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Product Details

  • ISBN-13: 9780801444517
  • Publisher: Cornell University Press
  • Publication date: 9/28/2005
  • Series: Crises in World Politics Series
  • Pages: 272
  • Product dimensions: 5.30 (w) x 7.66 (h) x 0.86 (d)

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Sort by: Showing all of 2 Customer Reviews
  • Anonymous

    Posted March 17, 2006

    An excellent memoir from someone who knows

    Etherington, the former governor of Wasit, gives us an in-depth look through his eyes at the difficult job of managing a 'quiet' province of post-invasion Iraq. Etherington is a superb eyewitness, placed highly enough to give us an inside look at the complexities of the situation, quietly self-effacing and quick to admit his own mistakes and errors of judgment. He brings a dry wit to his book as well as a genuine affection for the Iraqi people that shines through each page. He brings a wealth of experience to the table, being a former paratrooper for the British military along with playing key roles in the peacekeeping efforts in Bosnia, Croatia, Kosovo, Afghanistan, and Northern Ireland as a British citizen born and raised in Kuwait, he has a much deeper understanding of the culture and mores of the Middle East than most Coalition officials and observers. Etherington has tremendous respect for the US and other military units with which he served. He acknowledges that the CPA officials he worked with, from Paul Bremer on down, seemed sincere in their efforts to bring some semblance of democracy, though they often found themselves working at cross-purposes. He is troubled by the political maneuvering that made his job, as well as the jobs of other CPA officials, almost impossible at times, but is restrained in his criticism, understanding as he does the difficulties inherent in such tasks. He is torn in his feelings towards the al-Sadr insurgents, trying to understand their positions, but angered and at times frightened by their self-righteous Puritanism and their willingness to deal death for their cause. He has little use for the corruption endemic in the Iraqi tribal structures and power organizations, and speaks freely about the problems caused by Iraqis used to wielding power under Saddam Hussein who expect the same perks and prerogatives under the new order. And he is frankly contemptuous of the 'efforts' of Kellogg Brown and Root, the contractors tasked with performing logistical duties for the CPA he regards them as lazy, incompetent, and completely corrupt, and implies that their arrogance is only outweighed by their arrant cowardice. Etherington says that, despite the best efforts of CPA officials and their military colleagues, the 'problem' of Iraq is an insoluable one by outsiders the only way Iraq will produce a democracy of its own is through the efforts of its own people, and the interference of outsiders, no matter how well-meaning, ultimately just breeds chaos and lends itself to the institution of an Islamic theocracy. In that sense, many readers who blindly support the US-led occupation of Iraq will not be pleased with Etherington's book, and will judge it and its author harshly -- and unfairly. It is a modest book, restrained in its scope and sparing in its philosophy, but it is an invaluable resource for anyone who wants a relatively objective yet sympathetic account of the efforts by one obscure CPA official to be part of the well-meaning yet misguided effort to bring Western-style democracy to Iraq. His experiences and observations are critical to gaining a real understanding of what is, and isn't, happening in Iraq, and what may happen in the weeks and months to come.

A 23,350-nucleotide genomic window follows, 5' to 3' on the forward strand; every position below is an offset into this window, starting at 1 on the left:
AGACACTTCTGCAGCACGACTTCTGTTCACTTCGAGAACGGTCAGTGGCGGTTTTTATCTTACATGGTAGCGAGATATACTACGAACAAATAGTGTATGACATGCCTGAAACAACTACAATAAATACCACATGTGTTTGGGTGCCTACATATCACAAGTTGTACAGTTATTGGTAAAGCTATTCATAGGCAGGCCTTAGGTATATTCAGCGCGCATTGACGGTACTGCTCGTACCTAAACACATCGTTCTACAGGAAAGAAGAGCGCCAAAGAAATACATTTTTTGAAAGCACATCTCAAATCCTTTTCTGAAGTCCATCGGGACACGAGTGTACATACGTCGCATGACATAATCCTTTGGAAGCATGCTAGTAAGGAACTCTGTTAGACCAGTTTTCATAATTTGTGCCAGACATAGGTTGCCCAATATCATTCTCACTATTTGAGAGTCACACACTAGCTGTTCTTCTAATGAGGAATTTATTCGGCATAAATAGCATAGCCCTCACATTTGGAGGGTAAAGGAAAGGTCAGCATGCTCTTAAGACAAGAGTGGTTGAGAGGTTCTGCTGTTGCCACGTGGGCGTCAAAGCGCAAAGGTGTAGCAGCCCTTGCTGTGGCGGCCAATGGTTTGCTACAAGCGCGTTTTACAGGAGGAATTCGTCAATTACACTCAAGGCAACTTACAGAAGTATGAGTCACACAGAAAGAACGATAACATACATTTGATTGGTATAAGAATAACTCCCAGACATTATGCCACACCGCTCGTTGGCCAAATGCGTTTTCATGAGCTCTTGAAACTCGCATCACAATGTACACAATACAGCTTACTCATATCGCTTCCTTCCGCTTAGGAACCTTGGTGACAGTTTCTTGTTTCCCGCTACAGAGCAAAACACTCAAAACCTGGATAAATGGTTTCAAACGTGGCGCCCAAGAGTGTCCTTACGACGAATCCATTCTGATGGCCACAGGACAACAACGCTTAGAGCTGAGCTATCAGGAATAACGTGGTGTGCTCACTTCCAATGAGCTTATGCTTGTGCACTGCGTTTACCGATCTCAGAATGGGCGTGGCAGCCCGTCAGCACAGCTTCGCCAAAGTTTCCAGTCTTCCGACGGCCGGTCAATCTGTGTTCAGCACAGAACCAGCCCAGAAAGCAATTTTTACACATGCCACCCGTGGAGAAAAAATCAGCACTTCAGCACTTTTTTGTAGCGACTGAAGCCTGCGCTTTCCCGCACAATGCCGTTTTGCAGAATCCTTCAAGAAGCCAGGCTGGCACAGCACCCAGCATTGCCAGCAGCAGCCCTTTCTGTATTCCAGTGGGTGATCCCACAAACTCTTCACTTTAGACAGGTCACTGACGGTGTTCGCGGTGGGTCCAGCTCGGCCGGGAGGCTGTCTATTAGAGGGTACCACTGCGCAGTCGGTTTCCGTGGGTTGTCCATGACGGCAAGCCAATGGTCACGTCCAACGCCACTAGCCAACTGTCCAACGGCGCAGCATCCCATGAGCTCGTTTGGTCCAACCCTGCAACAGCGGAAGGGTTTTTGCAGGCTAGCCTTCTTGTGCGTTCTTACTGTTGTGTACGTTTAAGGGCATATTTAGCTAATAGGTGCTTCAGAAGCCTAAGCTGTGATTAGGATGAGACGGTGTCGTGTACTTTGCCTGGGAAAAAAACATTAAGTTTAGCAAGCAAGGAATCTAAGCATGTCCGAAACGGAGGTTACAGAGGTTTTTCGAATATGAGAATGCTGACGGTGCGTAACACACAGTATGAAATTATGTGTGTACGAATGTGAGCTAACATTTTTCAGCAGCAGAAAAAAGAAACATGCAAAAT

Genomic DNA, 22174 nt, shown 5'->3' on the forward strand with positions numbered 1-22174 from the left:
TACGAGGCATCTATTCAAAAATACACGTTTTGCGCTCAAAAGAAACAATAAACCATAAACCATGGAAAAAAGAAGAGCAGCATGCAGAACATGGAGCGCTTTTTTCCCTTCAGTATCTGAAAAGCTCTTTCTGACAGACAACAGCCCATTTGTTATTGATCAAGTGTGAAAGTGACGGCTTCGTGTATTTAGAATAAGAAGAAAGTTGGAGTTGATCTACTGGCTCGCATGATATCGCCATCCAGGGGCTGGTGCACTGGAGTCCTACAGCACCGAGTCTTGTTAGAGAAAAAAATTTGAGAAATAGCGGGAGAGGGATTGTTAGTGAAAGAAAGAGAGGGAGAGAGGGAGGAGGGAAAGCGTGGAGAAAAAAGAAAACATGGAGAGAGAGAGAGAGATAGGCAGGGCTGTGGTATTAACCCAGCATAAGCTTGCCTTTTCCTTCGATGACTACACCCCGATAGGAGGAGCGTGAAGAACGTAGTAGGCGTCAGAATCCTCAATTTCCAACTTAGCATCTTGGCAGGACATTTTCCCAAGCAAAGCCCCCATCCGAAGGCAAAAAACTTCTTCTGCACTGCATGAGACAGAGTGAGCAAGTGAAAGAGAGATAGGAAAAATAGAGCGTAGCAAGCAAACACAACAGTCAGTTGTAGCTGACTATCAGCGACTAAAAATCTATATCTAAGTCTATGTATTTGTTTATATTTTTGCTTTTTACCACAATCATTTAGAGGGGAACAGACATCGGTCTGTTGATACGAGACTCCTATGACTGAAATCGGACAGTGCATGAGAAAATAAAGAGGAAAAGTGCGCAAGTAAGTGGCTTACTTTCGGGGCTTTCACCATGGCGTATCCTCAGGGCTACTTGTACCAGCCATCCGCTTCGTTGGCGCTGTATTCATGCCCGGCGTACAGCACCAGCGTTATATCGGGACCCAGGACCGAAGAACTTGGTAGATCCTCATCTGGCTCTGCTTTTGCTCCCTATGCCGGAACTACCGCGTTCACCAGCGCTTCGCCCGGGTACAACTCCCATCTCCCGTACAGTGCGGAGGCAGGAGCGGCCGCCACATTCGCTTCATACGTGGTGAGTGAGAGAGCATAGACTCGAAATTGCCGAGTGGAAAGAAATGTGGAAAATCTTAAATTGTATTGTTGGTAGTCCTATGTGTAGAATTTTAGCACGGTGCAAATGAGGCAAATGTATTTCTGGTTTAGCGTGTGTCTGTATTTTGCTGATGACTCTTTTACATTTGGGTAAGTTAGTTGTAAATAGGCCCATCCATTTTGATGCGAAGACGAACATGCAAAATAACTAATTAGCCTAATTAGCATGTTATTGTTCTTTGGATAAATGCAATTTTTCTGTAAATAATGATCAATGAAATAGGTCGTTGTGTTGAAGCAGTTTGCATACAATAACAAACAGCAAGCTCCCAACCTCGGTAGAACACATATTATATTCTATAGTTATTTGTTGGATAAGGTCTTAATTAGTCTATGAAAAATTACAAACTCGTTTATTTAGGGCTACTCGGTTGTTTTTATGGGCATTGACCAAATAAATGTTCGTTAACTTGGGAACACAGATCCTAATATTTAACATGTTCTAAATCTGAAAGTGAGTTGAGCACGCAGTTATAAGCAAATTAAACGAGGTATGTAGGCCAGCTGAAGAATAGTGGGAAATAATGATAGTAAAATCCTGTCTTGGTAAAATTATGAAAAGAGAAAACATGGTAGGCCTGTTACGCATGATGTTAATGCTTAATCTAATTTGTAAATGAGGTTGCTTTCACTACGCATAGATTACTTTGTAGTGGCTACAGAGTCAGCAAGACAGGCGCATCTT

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  • Anonymous

    Posted January 12, 2006

    A Pompous, Self-Serving Memoir ¿ Void of Facts ¿ Save Your Money

    Most of this book is complete rubbish which does nothing to outline the situation in Iraq but seeks to bolster Mark Etherington's ego. In fact the very fact that he wrote this book making him look like some kind of hero speaks to his character and the character of the book. Etherington personally placed the security of the compound at Al Kut at risk when he disregarded security improvements recommended by the civilian security contractors. He further placed the personnel in the compound at risk by failing to evacuate the compound at the recommendation of the same security contractor. He had no plan to coordinate with III Corps to facilitate the mobilization of the QRF or any other support of that nature. He gave contradicting reports so that he could preserve the illusion that all was well in Al Kut refusing to evacuate the compound. Save your money - do not buy this book. This is one man's ego trip that in no way represents the truth.